Unfortunately, in Hamilton we have too often gone for public apparatus as a general replacement for economic growth during both good times and bad, instead of addressing the structural problems that discourage investment in Hamilton.

It's quite depressing that HHS is the biggest employer in Hamilton, given that public facilities don't pay property tax and there is virtually no opportunity for spinoff development. That's not to say I oppose public investment in not-for-profit medical research and innovation; but it shouldn't be seen as a substitute for economic development.
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  #15  
Old Posted Apr 1, 2009, 1:14 PM
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Originally Posted by dennis1 View Post
Being the centre of a area that includes Niagara and Brantford could actually be better as it will give Hamilton independence and prominence.
This is what I'd like to see -- as someone born and raised in Hamilton, currently a non-resident Hamilton homeowner.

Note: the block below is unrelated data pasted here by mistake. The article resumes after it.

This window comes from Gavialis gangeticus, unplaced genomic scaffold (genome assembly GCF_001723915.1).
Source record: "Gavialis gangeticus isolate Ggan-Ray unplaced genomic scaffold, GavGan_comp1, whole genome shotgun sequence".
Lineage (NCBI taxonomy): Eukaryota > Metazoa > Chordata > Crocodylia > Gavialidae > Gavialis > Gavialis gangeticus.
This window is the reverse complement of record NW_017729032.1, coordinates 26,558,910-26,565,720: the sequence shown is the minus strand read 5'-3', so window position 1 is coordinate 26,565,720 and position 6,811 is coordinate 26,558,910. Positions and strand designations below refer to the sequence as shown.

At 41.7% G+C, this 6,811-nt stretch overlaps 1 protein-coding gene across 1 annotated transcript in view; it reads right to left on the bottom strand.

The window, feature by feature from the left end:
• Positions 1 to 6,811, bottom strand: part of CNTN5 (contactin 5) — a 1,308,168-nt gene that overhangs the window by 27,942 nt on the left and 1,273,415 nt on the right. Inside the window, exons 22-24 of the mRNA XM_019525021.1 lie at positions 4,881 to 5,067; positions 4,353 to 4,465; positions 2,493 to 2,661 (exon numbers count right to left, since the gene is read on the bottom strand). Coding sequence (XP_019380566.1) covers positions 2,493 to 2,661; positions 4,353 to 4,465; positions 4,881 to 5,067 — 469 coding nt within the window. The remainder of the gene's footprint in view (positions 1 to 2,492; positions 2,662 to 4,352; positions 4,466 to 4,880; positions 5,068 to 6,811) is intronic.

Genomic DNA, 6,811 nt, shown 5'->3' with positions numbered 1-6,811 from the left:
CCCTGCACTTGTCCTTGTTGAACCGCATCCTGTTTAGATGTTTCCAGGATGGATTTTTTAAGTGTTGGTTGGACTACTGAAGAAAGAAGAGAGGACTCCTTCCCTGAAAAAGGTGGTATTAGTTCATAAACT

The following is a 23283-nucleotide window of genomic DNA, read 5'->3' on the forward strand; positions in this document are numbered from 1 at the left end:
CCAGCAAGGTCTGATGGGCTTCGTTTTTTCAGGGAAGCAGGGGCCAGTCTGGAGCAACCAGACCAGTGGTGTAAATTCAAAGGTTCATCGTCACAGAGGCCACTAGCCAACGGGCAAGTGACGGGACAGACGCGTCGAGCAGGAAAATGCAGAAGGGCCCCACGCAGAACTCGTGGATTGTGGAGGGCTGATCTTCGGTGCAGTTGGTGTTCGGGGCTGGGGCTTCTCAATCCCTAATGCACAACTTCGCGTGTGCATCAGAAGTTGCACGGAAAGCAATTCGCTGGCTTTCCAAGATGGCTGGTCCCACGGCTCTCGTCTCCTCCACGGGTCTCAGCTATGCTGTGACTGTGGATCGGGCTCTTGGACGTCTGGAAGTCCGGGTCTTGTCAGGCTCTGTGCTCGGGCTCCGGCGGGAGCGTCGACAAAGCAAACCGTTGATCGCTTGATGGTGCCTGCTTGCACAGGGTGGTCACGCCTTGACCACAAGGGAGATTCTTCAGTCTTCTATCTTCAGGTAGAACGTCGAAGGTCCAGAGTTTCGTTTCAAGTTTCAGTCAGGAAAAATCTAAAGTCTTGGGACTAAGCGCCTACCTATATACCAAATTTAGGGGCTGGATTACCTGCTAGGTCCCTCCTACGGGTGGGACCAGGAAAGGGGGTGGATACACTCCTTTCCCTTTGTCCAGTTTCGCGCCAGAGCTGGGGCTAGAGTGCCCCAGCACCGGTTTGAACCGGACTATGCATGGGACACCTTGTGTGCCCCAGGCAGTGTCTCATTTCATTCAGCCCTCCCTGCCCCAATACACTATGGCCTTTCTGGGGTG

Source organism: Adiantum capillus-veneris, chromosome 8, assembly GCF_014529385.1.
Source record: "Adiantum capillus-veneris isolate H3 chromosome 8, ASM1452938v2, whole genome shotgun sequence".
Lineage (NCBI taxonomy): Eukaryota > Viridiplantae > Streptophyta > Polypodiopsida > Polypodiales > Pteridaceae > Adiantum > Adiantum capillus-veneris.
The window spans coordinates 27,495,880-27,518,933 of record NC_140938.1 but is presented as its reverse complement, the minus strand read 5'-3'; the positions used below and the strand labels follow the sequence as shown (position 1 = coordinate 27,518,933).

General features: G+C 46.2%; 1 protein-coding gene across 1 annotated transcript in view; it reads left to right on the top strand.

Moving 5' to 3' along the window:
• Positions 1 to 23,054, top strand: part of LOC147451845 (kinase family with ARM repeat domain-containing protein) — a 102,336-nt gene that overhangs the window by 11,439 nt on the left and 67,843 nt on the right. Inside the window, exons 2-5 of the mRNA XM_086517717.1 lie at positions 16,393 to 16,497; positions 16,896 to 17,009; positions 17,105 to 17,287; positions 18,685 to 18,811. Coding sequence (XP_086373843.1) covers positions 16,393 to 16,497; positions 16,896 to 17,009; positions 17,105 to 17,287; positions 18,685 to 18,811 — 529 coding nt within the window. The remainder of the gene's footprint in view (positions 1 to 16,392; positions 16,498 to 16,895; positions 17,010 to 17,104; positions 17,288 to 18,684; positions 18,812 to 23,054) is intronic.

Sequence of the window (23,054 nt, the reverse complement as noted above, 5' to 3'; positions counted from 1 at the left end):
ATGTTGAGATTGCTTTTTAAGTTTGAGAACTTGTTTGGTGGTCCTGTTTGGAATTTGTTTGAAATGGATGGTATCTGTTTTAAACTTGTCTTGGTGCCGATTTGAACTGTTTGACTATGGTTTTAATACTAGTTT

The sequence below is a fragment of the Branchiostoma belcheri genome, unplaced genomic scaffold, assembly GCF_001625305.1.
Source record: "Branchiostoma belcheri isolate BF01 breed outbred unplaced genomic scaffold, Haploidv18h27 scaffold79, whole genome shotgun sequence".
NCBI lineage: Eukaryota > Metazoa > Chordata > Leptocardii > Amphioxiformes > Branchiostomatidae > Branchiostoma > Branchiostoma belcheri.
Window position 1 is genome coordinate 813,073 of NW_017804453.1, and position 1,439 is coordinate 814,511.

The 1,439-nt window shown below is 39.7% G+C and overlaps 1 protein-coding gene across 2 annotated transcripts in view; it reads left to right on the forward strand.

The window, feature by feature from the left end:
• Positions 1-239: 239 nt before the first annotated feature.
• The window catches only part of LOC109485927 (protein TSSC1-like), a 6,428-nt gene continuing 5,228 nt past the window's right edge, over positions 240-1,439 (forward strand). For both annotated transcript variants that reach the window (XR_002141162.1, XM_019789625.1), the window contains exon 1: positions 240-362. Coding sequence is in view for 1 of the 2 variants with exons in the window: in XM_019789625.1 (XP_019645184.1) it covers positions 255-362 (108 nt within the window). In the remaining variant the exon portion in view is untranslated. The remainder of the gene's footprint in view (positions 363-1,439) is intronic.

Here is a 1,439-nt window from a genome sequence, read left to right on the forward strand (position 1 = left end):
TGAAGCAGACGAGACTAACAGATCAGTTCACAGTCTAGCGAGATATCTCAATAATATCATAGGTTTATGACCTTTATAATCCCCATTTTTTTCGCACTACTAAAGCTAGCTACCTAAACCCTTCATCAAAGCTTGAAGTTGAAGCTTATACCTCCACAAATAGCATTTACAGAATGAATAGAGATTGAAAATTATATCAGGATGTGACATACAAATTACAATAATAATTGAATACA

And as a Toronto resident, I'd say the GTA already does a mess of a job managing the somewhat diverse areas it encompasses -- and I don't believe they'd do any better with Hamilton (which is very different from the GTA 'cities' in my opinion). My view might be skewed by the fact that I lived in Toronto pre-amalgamation too. Many of the attempts to bring consistency across the region have seemed ridiculous, as are many of the remaining inconsistencies.
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  #16  
Old Posted Apr 1, 2009, 1:25 PM
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From a cultural point of view and generaly how each Cities population percieves themselves, I would suggest the following amalgamations as very likely in the next 50 years.

Burlington + Oakville = The City of Burloak

Oakville is Burlington's slightly richer brother... but really the two might as well be the same person.

Mississauga will probly one day be part of Toronto. I defy anybody to get in a helicopter and point to the border when Mississauga stops and Toronto begins. It's indistinguishable.

Hamilton will probly still have the same border as it does now. Flamborough makes a big stink about how they associate themselves more with Kitchener/Waterloo. But the KW knows they're Hamilton through and through. (Hey! that rhymes!)